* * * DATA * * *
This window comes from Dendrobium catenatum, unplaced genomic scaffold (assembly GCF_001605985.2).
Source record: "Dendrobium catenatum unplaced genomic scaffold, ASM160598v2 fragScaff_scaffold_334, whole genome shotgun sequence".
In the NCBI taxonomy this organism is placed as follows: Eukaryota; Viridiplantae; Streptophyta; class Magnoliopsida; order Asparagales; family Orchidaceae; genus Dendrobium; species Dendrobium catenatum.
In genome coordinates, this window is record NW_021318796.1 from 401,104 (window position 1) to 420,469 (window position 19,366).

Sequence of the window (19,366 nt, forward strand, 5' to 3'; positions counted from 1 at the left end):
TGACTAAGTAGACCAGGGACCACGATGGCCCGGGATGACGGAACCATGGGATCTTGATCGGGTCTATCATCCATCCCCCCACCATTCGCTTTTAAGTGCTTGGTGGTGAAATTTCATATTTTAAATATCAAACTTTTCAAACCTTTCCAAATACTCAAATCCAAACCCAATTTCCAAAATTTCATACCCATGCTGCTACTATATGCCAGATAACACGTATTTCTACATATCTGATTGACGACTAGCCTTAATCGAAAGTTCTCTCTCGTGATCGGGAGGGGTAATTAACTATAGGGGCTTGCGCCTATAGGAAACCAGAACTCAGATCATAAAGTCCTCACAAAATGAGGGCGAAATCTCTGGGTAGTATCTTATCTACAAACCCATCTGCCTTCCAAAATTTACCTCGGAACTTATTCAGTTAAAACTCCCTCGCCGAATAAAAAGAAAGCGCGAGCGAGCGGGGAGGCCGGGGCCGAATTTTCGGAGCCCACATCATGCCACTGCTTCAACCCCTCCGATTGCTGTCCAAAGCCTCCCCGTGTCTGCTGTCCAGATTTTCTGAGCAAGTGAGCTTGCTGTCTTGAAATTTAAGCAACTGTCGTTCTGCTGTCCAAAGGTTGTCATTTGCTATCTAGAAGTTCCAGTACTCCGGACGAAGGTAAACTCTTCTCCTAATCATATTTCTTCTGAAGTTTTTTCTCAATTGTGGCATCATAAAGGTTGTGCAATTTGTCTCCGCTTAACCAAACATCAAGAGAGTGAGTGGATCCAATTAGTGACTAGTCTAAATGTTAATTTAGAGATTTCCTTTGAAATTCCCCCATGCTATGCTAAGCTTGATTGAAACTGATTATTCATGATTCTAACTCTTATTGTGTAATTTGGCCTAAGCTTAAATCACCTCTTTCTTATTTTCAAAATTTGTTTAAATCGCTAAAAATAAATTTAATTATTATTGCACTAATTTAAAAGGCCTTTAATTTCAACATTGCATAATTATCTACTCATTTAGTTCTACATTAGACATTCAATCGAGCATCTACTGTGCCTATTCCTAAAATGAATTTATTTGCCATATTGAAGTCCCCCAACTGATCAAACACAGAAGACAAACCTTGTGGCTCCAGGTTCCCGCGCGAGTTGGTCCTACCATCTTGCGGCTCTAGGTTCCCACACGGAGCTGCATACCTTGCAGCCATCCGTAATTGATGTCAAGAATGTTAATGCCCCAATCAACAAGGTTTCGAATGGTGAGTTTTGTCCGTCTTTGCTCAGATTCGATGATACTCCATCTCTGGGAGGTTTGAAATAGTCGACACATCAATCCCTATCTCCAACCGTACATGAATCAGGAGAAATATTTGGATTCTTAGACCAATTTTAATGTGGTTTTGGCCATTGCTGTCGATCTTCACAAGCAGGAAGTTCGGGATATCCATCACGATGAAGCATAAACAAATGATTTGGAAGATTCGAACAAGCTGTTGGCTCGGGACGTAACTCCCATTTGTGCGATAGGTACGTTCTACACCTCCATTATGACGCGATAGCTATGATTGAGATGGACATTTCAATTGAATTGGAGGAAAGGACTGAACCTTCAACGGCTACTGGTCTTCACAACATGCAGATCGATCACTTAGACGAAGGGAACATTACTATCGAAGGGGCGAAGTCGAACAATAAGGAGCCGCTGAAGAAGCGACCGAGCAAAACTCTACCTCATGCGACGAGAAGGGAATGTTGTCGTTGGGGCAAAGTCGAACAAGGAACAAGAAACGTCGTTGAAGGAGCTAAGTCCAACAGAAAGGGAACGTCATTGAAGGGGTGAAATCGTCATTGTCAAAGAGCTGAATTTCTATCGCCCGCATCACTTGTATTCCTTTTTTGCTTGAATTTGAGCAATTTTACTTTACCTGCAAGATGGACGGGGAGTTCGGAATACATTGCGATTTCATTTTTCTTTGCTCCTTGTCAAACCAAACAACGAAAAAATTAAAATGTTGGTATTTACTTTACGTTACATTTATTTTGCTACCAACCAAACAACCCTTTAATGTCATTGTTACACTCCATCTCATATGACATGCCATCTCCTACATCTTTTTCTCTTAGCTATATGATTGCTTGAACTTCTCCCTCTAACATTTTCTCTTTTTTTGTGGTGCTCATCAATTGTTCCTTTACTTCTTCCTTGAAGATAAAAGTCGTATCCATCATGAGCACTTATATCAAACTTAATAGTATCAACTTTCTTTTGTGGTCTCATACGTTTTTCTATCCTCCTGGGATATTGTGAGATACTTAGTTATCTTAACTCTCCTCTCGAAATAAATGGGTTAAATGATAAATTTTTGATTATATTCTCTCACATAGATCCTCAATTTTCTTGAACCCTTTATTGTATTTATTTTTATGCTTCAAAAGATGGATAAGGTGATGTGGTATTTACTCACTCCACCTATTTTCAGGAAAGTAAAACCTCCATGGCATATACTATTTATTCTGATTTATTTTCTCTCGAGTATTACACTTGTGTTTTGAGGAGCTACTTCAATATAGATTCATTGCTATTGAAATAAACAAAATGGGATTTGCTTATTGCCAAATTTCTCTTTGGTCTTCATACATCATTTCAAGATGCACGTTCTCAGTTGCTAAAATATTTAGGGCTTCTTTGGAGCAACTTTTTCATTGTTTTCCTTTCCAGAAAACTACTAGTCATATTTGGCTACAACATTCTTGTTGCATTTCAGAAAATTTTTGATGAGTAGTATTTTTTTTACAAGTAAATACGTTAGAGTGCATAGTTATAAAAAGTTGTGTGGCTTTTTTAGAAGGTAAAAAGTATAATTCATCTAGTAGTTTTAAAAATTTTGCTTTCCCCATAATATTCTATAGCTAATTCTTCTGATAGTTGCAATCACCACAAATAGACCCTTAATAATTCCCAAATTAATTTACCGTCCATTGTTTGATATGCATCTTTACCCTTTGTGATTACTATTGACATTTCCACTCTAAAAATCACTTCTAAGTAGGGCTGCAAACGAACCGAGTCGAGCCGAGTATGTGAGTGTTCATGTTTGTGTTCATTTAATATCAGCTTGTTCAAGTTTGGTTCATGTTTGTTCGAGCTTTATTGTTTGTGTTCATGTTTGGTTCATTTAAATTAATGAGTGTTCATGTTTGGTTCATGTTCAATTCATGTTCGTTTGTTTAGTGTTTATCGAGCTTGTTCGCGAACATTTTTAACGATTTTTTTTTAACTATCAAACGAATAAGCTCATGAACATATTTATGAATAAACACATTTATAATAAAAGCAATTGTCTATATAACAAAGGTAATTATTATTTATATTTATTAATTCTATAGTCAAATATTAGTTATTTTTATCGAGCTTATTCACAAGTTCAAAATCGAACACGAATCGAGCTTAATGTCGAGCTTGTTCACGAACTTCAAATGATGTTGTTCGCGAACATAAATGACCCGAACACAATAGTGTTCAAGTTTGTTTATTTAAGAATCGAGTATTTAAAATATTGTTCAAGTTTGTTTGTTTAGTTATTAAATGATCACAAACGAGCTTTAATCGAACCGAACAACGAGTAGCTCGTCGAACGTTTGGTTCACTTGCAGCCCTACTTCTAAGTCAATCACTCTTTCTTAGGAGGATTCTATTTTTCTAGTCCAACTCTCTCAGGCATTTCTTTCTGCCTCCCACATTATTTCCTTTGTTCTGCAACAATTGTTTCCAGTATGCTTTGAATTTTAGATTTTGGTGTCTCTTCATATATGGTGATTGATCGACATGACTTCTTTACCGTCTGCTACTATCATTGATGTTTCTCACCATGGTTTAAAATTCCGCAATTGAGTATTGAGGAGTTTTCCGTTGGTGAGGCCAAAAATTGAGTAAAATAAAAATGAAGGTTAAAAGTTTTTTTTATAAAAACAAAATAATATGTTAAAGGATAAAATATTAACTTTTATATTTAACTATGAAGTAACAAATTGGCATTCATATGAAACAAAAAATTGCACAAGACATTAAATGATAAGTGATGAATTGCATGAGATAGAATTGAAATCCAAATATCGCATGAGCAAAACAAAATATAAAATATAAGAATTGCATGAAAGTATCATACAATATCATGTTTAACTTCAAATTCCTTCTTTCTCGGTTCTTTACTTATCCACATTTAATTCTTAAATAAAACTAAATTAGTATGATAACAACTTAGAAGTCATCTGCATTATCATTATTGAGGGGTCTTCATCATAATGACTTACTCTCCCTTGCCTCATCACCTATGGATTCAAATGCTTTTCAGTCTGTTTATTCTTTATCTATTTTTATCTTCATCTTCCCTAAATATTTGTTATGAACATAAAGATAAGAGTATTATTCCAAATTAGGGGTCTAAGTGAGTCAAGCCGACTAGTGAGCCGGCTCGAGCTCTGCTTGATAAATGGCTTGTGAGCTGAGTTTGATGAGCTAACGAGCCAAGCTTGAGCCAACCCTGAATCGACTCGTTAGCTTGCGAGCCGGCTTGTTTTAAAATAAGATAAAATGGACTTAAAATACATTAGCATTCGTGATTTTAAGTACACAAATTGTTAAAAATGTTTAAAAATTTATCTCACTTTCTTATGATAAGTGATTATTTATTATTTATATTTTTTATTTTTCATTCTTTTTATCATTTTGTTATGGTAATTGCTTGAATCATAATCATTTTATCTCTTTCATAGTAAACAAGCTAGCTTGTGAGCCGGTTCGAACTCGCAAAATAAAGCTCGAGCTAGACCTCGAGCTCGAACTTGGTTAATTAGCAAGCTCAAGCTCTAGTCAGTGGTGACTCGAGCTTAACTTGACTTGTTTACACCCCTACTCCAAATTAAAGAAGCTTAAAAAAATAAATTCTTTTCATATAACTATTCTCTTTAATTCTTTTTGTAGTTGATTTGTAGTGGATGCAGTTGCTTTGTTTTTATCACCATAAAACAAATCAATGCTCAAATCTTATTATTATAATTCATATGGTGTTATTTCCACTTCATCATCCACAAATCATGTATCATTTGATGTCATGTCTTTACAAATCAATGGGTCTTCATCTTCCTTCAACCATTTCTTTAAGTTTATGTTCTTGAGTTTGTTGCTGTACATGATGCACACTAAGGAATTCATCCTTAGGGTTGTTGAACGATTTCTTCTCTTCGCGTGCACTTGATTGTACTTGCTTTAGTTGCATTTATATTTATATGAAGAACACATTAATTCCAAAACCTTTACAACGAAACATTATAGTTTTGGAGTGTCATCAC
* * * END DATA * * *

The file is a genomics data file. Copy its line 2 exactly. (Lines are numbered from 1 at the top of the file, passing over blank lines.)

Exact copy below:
Source record: "Dendrobium catenatum unplaced genomic scaffold, ASM160598v2 fragScaff_scaffold_334, whole genome shotgun sequence".